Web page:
If the pmr with ibm involved a comm trace, that should be on the system for
you to inspect.
Not picking on you or your product, but you need to analyze this with
something external to your own product.
Also verify that something in between is not stripping out some of the
traffic, or some attempt at a man in the middle proxy.
Jim

-----Original Message-----
From: JAVA400-L [mailto:java400-l-bounces@xxxxxxxxxxxx] On Behalf Of James
H. H. Lampert
Sent: Wednesday, June 13, 2018 12:32 PM
To: Java 400 List <java400-l@xxxxxxxxxxxx>
Subject: Anybody here know where I can get help with a TCP communication
problem?

We have a terminal emulator problem.

On a handful of hosts, our Java-based TN5250 emulator has a chronic problem
of sporadic crashing.

On the host where that happens the most, it happens both with and without
SSL. The owners of the host have filed a PMR, and the IBM analyst swears up
and down that we are sending 200kB (and larger) packets that are causing
buffer overruns.

We have data stream capture and buffer-dump diagnostics built into the
emulator, and we have yet to find a single case in which the last thing we
sent before the crash (or indeed, anything we sent) was even as much as
16kB, at least as an RFC 1205/2877 TN5250 data stream passed to the socket.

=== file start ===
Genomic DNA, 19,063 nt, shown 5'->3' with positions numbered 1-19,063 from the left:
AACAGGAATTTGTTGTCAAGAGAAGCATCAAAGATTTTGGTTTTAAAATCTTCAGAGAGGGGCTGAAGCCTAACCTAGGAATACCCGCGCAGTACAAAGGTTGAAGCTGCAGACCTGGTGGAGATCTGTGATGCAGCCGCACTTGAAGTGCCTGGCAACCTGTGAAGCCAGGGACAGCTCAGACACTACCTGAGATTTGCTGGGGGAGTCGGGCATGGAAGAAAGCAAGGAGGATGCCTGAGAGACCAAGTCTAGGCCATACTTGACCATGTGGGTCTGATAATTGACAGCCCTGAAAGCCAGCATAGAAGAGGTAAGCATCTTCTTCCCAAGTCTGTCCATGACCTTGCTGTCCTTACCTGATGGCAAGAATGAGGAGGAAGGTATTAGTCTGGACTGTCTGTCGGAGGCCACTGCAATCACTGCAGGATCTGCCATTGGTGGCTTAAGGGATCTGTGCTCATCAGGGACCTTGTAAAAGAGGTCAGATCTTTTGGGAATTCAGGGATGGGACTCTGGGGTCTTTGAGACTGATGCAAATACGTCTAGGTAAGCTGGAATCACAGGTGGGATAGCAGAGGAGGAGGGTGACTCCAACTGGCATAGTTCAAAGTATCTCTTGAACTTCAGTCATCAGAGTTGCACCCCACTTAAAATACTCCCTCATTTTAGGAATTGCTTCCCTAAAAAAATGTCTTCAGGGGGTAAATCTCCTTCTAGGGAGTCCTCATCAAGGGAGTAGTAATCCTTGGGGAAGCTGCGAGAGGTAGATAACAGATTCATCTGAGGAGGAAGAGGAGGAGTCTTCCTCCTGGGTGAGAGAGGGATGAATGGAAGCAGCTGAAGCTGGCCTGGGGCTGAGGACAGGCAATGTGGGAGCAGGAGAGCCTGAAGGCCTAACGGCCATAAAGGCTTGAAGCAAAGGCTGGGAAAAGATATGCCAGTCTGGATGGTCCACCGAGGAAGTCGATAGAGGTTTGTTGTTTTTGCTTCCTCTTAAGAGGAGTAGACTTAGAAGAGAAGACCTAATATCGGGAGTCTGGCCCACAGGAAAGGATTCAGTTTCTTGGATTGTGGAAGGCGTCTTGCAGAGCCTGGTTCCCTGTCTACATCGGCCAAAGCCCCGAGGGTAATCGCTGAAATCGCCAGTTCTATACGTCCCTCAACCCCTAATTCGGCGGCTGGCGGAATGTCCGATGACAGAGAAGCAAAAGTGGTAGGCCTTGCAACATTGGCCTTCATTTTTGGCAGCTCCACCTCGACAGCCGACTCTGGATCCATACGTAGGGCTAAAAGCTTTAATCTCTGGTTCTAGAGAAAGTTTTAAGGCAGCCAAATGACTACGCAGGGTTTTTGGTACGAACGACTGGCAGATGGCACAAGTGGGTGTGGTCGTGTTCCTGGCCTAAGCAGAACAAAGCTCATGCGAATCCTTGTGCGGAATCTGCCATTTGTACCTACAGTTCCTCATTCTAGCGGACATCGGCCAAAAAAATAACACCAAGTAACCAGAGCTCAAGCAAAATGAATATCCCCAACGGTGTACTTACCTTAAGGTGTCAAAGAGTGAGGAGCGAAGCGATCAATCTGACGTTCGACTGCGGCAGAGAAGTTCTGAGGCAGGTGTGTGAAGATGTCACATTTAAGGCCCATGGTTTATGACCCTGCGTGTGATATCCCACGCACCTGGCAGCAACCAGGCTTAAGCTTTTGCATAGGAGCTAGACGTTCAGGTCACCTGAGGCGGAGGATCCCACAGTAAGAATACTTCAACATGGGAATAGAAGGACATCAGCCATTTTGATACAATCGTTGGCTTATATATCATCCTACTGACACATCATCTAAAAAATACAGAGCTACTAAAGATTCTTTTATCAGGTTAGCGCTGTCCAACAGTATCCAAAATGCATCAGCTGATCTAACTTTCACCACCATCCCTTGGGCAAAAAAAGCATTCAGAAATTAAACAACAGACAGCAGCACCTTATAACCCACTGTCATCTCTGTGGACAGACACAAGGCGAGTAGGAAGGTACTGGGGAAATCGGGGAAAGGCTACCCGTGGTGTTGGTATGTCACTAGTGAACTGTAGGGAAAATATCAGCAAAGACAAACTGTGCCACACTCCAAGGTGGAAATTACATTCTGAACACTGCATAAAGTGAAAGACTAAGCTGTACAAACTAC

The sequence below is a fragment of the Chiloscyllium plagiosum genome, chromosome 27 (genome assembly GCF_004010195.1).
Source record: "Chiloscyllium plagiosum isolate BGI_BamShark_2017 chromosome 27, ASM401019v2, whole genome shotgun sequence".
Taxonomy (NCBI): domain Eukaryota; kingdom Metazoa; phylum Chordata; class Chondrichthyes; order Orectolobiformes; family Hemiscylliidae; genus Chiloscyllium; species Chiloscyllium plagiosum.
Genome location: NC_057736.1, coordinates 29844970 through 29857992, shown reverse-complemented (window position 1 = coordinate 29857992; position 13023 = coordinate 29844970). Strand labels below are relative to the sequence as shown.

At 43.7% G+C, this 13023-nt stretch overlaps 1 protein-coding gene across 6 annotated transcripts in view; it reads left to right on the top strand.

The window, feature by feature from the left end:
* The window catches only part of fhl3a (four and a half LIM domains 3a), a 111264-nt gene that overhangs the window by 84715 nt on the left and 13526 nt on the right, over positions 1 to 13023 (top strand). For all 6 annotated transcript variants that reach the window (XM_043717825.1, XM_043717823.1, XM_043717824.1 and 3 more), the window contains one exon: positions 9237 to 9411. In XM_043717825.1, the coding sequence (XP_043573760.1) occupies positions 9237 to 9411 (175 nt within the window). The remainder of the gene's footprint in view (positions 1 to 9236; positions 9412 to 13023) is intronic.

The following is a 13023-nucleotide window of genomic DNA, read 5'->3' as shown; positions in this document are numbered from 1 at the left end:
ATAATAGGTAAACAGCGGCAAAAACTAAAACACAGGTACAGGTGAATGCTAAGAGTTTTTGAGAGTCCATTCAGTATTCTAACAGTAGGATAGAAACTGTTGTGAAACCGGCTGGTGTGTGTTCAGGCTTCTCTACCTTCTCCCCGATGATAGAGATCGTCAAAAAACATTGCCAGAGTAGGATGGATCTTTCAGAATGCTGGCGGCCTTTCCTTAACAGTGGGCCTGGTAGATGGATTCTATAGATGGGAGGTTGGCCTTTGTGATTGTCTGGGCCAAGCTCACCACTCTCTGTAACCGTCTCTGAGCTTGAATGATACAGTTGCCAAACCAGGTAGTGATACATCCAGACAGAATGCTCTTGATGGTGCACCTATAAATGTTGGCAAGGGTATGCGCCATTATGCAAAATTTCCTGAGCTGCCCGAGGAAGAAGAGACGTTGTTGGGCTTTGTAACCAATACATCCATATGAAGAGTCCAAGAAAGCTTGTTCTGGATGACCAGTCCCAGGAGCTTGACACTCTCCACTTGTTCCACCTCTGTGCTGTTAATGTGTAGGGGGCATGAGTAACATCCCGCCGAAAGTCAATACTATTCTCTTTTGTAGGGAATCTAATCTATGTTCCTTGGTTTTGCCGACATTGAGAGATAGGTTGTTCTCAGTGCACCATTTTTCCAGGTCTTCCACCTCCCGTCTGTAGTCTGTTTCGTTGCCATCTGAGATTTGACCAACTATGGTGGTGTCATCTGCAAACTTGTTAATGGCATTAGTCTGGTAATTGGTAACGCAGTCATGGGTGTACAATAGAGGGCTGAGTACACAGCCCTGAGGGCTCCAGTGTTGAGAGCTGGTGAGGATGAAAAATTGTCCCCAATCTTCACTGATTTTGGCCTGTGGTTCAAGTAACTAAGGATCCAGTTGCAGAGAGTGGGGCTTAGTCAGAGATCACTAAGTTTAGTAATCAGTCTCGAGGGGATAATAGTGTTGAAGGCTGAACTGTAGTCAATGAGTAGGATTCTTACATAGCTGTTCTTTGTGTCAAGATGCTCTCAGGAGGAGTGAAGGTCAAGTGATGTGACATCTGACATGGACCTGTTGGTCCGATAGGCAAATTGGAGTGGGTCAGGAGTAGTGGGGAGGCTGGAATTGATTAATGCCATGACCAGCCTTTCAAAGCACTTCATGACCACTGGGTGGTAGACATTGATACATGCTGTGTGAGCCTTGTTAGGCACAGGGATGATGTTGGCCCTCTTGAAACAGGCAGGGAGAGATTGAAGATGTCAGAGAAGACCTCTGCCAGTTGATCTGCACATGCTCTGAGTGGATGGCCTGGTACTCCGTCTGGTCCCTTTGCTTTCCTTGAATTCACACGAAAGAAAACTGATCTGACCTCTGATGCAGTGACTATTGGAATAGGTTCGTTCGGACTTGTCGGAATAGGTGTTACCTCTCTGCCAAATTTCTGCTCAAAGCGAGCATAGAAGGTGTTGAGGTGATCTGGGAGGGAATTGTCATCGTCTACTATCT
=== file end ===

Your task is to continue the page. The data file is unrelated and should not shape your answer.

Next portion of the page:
Moreover, according to the traces and dumps on our end, there are at least
as many cases in which the last traffic through the socket was sent FROM the
host TO the emulator.

Almost from the beginning, it has looked to me like some sort of network
issue. Except that IBM's own emulator is apparently immune.

It's driving me crazy. Every time I see new email from the customer with the
open PMR, my blood starts to boil. And none of the Google searches I've
tried, looking for some sort of list-server or board for help diagnosing
Java SSL problems have turned up anything even vaguely relevant (most seem
to be concerned either with certs, or with HTTPS, or both.

When we establish secure connection, we start with a static
SSLSocketFactory. This is instantiated using an SSLContext that has a very
basic TrustManager. We then, whenever a new secured socket is needed, get
the socket from the factory with a "createSocket(adr, port)"
method call. Perfectly straightforward, and it works just fine on the
overwhelming majority of hosts.

I don't understand what could make the Telnet server think it was getting a
200kB packet, when I can find no evidence that we've ever sent anything
remotely that big.

--
JHHL
--
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